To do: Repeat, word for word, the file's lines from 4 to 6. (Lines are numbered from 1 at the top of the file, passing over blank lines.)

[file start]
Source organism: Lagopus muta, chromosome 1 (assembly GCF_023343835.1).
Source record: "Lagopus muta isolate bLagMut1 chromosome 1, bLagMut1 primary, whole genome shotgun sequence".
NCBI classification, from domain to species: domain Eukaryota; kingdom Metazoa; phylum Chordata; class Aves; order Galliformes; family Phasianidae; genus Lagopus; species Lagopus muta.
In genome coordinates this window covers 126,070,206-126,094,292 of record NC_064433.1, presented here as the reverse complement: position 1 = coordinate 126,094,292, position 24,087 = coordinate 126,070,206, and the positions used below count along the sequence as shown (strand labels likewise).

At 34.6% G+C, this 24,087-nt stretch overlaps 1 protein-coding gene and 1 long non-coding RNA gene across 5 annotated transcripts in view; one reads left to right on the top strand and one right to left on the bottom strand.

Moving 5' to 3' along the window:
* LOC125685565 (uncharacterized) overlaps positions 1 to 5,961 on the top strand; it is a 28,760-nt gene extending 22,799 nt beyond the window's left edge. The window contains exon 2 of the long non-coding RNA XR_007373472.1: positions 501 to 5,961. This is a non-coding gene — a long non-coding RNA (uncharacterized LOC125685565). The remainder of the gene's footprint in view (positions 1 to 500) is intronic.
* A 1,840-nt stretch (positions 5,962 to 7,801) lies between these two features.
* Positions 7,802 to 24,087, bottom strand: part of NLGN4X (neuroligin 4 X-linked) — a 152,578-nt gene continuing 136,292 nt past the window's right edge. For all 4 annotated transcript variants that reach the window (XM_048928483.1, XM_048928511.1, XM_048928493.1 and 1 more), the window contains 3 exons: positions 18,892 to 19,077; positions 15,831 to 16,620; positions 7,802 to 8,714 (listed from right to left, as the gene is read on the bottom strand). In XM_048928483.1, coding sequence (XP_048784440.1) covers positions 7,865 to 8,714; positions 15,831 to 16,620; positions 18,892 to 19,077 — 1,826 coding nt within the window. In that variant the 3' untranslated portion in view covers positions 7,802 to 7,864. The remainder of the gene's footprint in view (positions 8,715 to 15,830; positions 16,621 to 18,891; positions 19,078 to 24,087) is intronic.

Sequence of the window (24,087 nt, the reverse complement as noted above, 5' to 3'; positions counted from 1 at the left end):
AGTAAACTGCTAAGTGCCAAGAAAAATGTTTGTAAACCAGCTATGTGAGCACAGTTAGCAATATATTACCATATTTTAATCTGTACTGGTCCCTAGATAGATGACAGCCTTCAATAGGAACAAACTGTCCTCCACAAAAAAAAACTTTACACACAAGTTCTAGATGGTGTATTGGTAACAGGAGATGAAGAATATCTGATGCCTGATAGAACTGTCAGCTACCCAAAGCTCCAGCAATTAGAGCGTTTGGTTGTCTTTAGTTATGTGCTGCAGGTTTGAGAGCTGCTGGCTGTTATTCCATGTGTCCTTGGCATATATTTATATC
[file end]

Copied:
In genome coordinates this window covers 126,070,206-126,094,292 of record NC_064433.1, presented here as the reverse complement: position 1 = coordinate 126,094,292, position 24,087 = coordinate 126,070,206, and the positions used below count along the sequence as shown (strand labels likewise).

At 34.6% G+C, this 24,087-nt stretch overlaps 1 protein-coding gene and 1 long non-coding RNA gene across 5 annotated transcripts in view; one reads left to right on the top strand and one right to left on the bottom strand.

Moving 5' to 3' along the window: